Become Los Angeles’ Next Big Star as You Learn to Start an Acting Career in This AMA Event
Everybody wants a spot under the limelight, but nobody knows the struggle behind getting (and keeping!) you there. Being around the industry and meeting hundreds of professionals over the years, Mr. Coburn knows everything needed to secure an acting career and he had them all discussed in his recent AMA event. Below are some responses we got from the thread:
QUESTION: If the famous are not studying in the same school you are training to, how do they enhance their own acting career?
First, you have to make the distinction between actors and movie stars. Rarely are the two found in the same person. Katherine Hepburn was both. Brando, Streep, a few others were actors before they were movie stars and maintained the discipline required of the artist throughout their careers. Let me be further clear that I am retired and no longer teach so I'm not selling anything here. Given and individual's talent, any training might bring it to fruition. Musicians and dancers NEVER stop training. Only actors are so lazy that they believe they can stop training at some point and keep the edge that placed them in the leads for which they worked.
QUESTION: It seemed from your forum that actors have to continuously study and train for his craft. Is this necessary even for the big names?
I know a few big names who still study and I know of a few more. If you put them all together in one room you might have a good cast for something. Is it necessary to keep studying and training to be a movie star? No, a top-tier publicist is necessary to be a movie star. Being on the cover of 5 or 6 magazines every month is necessary to be a movie star. Keeping your name and face what is called "Top Of Mind Unaided Recall" as a brand in the minds of the ticket-buying public is absolutely required to be a movie star but it's never required that one know how to act to be a movie star.
QUESTION: How do actors survive it after fame? Do they have to have other businesses to continuously earn, even without a film or a movie project?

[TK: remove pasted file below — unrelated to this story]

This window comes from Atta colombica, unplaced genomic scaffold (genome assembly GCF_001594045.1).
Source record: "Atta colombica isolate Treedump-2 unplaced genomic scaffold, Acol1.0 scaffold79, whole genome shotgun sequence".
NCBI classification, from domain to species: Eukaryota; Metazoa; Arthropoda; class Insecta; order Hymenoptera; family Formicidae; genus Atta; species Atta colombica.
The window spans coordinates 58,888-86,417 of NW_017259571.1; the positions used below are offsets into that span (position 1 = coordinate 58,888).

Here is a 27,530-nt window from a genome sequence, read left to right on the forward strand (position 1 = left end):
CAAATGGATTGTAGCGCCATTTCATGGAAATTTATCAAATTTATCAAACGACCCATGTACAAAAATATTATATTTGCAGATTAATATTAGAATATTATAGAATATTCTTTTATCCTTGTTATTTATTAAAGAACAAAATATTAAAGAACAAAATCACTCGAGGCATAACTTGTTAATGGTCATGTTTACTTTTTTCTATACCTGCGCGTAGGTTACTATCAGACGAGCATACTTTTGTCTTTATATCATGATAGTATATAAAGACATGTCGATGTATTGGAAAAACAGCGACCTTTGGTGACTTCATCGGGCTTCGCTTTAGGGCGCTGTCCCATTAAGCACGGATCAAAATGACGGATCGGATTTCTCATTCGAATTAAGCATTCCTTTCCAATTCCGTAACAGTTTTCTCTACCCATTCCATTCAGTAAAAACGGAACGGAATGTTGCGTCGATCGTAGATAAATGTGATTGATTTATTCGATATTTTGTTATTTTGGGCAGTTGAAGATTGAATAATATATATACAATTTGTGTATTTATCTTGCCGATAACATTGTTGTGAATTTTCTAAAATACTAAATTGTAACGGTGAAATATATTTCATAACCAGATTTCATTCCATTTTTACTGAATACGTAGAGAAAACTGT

I don't know. I was mildly popular as a radio personality. I had stalkers. Really unhappy and confused people who imagined very deeply about me and them. They might be annoying, creepy or dangerous but they made making personal appearances uncomfortable. I had to be clear with a Bowling Alley manager, for instance, that she should expect to see a specific individual and to be prepared. Many TV actors only do one show and live off of the residuals for the rest of their lives. Many others go into other areas of the industry. I know of one fellow who was very popular years ago and learned that he had particular skills in money management which other actors wanted and he has worked in that every since. I friend of mine owns malls. Another has restaurants. If they sock away 1.5 million in their portfolios they can live off of a trust forever. There are a lot more who spend every dime as soon as they make it. The answer is exacly like every other success in every other industry. Some people win the lottery and manage their winnings, some lose their winnings and never win again.
QUESTION: You said 3 projects a year is good enough. What is enough for which kind of lifestyle?
I didn't say 3 projects a year is good enough. Without looking, I may have said 3 projects a year is a good beginning or a reasonable expectation from 100 auditions. There are over 500,000 people in Los Angeles who call themselves actors. From Boston to Washington probably three times that amount. In L.A. about 150,000 of them are members of the Union (SAG/AFTRA) and from that number about 40,000 make their livings exclusively from acting jobs. At the top, maybe 1,000 make astronomical sums of money in any given year. Some of them are Disk Jockeys and TV personalities who you have never heard of. There are fewer than 500 people at any given time who are currently popular enough to be called "Movie Stars". The lifestyle that holds appeal for you must be in there somewhere. There are no rules.
QUESTION: Can actors be a good Director? Can you also pursue that path, yourself?
Ron Howard may be the best example of successfully utilizing those transferable skills. He tells outstanding stories and his work is immaculate. Having said that there is not much in the way of skill sets that is transferable from acting to directing. Learning how to talk to actors is one thing directors never seem to pursue, to their detriment. How you could want to direct and never learn the language of acting except in the most superficial and stupid ways has always dumbfounded me. James Franco made the transition (and a lot of mistakes along the way) while Sean Penn, not so much. His directing is hackneyed but he can act with great depth and emotional understanding. Most directors have no idea how deep an experience can be because they have only worked with hack actors (my son calls 'em Hacktors) and that's too bad. There would be a lot more Scorcese's in the world if they knew what was possible beyond just framing eyes in the top third and having all the action go from left to right. Okay, now I'm being petty. Me? I'm hundreds of years old, I don't have time to learn another art form and I'm not what one would call collaborative. Movies are 100% collaborative. Choose directors wisely. Thanks for asking.
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